Scientists work on response of cancer to radiation

WashingtonD.C [US], Dec. 3 : A recent research published in Nature Communications provides an early evidence that a panel of microRNA may be used in the future as a biomarker for several types of cancer.

Using a mouse model, Lead researcher Anand and his team demonstrated how microRNAs in the tumor microenvironment play a critical role in tumor progression and response to radiation therapy.

With microRNAs, the team mimicked features of the autoimmune disease lupus within cancers to provoke an immune response.

This promising, early research may one day translate to human cancer radiation and treatment, and begs the question: Can we use microRNA biomarkers to influence cancer radiation? "Biology is such a random process," Anand said.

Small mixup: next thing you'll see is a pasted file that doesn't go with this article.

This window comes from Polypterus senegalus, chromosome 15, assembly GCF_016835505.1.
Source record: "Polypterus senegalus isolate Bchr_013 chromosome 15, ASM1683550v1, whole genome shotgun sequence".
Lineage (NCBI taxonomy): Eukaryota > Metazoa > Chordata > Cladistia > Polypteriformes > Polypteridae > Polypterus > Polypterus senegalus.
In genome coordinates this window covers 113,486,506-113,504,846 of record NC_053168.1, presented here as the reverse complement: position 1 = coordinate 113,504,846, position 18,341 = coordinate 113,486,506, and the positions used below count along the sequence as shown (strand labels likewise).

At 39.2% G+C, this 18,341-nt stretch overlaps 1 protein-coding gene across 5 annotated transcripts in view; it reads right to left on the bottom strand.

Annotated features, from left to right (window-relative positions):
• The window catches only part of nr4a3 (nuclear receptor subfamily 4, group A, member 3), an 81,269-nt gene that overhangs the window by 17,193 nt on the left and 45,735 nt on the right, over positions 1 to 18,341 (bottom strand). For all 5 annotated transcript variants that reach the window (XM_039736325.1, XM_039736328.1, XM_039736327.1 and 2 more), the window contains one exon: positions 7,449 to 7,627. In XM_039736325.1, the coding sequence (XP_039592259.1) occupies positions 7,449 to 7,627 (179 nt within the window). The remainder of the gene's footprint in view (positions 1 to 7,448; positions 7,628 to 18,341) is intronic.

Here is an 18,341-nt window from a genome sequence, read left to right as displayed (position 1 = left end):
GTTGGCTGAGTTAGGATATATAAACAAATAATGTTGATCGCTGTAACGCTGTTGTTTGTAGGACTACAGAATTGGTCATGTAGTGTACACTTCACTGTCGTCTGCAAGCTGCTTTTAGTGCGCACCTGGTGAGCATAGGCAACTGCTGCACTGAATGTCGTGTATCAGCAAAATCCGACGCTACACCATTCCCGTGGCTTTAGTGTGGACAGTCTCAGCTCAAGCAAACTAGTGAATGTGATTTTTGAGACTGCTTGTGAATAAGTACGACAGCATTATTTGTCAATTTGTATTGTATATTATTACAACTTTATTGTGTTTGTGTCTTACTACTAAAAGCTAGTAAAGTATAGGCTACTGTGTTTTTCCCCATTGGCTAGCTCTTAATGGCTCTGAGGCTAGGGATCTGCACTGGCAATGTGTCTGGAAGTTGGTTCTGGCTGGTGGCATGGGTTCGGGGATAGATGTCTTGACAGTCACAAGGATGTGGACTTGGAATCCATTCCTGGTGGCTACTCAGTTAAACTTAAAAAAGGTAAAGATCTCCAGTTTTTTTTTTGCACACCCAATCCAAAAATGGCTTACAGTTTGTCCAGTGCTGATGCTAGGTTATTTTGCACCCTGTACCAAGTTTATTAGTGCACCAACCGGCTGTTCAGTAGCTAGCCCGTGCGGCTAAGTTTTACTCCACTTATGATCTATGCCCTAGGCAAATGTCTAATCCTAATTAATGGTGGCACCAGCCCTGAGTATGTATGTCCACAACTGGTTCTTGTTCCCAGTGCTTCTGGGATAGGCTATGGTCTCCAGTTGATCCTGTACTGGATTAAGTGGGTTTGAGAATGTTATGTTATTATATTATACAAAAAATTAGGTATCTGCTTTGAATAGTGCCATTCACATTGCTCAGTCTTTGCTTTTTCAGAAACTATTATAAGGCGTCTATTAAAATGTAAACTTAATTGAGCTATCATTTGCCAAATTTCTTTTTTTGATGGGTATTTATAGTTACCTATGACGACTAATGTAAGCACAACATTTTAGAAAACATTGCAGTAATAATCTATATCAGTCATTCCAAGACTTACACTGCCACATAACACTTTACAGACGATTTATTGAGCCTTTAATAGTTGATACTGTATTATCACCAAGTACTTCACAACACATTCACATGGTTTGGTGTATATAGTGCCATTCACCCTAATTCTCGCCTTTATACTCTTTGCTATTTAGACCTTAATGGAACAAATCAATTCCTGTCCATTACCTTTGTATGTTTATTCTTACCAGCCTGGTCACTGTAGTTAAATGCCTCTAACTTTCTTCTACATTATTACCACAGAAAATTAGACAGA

Adding, "Two neighboring cells won't always act the same way, just like two people don't react the same way when they see the same event.

We hope we will one day be able to read microRNAs and predict if a person's cancer is going to respond to radiation.".

Source: ANI